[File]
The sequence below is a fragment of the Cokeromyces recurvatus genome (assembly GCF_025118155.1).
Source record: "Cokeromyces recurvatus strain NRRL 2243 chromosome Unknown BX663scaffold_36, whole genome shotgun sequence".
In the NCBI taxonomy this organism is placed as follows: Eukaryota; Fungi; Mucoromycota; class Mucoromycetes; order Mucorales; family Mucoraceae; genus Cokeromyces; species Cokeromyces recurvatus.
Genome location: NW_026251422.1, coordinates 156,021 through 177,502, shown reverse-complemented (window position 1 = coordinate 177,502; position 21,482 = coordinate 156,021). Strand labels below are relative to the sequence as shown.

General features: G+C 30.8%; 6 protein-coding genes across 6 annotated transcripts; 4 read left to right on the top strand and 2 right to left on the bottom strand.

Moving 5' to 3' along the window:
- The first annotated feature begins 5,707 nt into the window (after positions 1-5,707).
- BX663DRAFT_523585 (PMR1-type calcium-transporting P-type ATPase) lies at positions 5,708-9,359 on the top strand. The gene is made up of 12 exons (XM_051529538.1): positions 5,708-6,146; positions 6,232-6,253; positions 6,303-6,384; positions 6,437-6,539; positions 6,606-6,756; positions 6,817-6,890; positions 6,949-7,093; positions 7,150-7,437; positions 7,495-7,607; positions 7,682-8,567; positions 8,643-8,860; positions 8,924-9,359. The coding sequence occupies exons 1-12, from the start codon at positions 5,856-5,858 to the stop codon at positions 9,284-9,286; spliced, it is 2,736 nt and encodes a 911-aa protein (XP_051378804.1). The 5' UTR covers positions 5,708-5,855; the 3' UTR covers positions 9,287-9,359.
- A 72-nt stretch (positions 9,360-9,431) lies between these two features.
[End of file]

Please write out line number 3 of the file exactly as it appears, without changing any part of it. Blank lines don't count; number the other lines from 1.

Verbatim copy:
In the NCBI taxonomy this organism is placed as follows: Eukaryota; Fungi; Mucoromycota; class Mucoromycetes; order Mucorales; family Mucoraceae; genus Cokeromyces; species Cokeromyces recurvatus.